Lots of photographers have nightmares when they head out to dabble in snow photography, but it doesn’t need to be that way! Photographing portraits in snow just takes a few little tweaks (and things to be aware of) to create beautiful work that needs next to no editing (or a lot, if that’s how you vibe!).
The video on this topic is here:
I want to just note down the core things to be aware of here and they are:
1. Get your exposure right
White snow confuses the internal meters in the camera so if you’re using a semi auto setting like aperture priority or even just auto ISO, you’ll need to keep a close eye on your exposure and use exposure compensation to over compensate for the white.
One easy way to keep tabs on your exposure is to switch on highlight clipping when you review your images, and/or switch on the histogram view. The histogram will show you how far away your highlights are to being blown. You want them close, but not touching, the right hand side of the graph. Check out the video above for examples of good and too dark on the histogram!
You won’t always get this right (erm, hello – I am an example right here), but you can work to always protect the highlights and that way, you’ll usually be able to work out the rest if you get stuck!
2. Check your white balance
For some reason, snow really plays havoc with white balance. You can use a white balance card to get an accurate white balance, or you can use the snow as a walking (well, lying) white balance card. It’s a good idea to be “close” to correct in camera though, so try anything from 7000 cloud/shade kelvin to 9500 kelvin sunset/sunrise – somewhere around there should be great!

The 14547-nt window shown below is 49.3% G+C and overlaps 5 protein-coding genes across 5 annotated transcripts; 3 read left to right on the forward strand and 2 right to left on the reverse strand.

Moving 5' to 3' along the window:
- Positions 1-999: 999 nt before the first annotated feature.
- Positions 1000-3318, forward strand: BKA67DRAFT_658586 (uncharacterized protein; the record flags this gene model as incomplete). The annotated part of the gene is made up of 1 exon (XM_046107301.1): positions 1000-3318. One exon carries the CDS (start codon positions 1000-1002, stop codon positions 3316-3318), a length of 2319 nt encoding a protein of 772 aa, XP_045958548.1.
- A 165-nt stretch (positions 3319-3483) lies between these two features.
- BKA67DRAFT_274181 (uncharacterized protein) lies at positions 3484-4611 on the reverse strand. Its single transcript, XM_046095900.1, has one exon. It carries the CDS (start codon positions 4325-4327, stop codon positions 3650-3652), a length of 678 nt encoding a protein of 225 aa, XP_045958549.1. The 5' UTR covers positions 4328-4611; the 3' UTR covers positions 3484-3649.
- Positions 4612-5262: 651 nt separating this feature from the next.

3. If it’s snowing, lock the focus on
A lot of questions come through about focussing in rain, sleet and snow. The answer is always the same – get some lock-on that focus!
In our action photography how-to, we covered how reducing the focus tracking lock-on settings to be more responsive. However, with snow coming in front of the lens, between you and the dog, you need a bit of a lock on the focus to hold on the dog and not refocus on every snowflake falling from the sky.
I totally forgot to do this when photographing Alf in the snow and my hit rate showed it!
I do go through this on screen in the video above!
4. Follow all of the normal steps for portrait brilliance
Pretty much as it says, check out the other portrait basics here and put it all together to create awesome work time and time again!
And that’s it! Here are a few photos of Peep to give you some inspiration of different editing styles from medium/heavy to very light: